Trading with the Enemy

Saturday, March 17th, 2007

Trading with Dubai often means Trading with the Enemy:

The open secret is that Dubai buys far more than it keeps. More than a quarter of its $23 billion in annual nonoil imports are reexported, and Iran gets the biggest share. Interviews with private businesspeople and U.S. officials, along with court documents, reveal a simple scheme. Companies located around the world sell goods — from cigarettes to medical devices and PCs — to buyers in the U.A.E. Dubai traders repackage the items and send them along by air or ship to agents in, say, Tehran, Pyongyang, Damascus or Islamabad.

Smoking out the offenders is tough. Outside of free zones foreigners are not permitted to own a majority of a business in Dubai, and local partners aren’t subject to export-control laws. These realities leave bureaucrats in Washington pessimistic. “Whenever there are third-party transactions, there is only so much you can do to follow the path of the transaction,” admits a U.S. Treasury official.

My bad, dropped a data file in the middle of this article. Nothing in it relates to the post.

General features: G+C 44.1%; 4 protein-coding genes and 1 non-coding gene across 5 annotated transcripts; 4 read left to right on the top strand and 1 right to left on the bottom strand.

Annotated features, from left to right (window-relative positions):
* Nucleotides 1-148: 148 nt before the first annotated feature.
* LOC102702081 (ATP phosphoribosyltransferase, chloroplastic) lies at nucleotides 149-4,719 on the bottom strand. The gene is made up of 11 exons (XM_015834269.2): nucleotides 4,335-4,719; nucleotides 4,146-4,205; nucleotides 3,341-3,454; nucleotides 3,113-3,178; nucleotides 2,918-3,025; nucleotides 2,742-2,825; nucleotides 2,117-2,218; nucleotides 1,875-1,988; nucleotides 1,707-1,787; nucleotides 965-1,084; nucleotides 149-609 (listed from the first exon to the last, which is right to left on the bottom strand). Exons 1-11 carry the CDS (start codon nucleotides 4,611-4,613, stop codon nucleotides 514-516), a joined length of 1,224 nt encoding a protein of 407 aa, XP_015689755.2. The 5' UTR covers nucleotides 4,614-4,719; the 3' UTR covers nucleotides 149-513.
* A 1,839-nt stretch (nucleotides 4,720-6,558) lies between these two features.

Smuggling isn’t new to the Persian Gulf. But the system really took off around 1987, when the U.S. imposed its first trade embargo on Iranian goods and services in response to Tehran’s sponsoring of terrorism in the Middle East. By the time the 1995 oil sanctions took effect, it was a well-greased mechanism. Virtually all trade and investment with Iran was prohibited in 1997, though the ban on caviar, nuts, dried fruits and carpets was lifted in 2000. The penalties — fines of up to $250,000 for individuals and ten years in the slammer — should have deterred violators.

Yet it didn’t take long for U.S. products to seep through the cracks. As long as a decade ago, more than a quarter of the roughly $1 billion in American goods exported to Dubai ended up in Iran, estimates the Wisconsin Project on Nuclear Arms Control, a nonproliferation advocacy group in Washington, D.C. Last year U.S. companies sold $3.4 billion worth of goods to the U.A.E.; export licenses have jumped 47% over the last five years. “When you blow off the dust, the Dubai region sometimes means Iran and Libya,” says Paul DeBenedictis, chairman of the American Business Council of the Gulf Countries.

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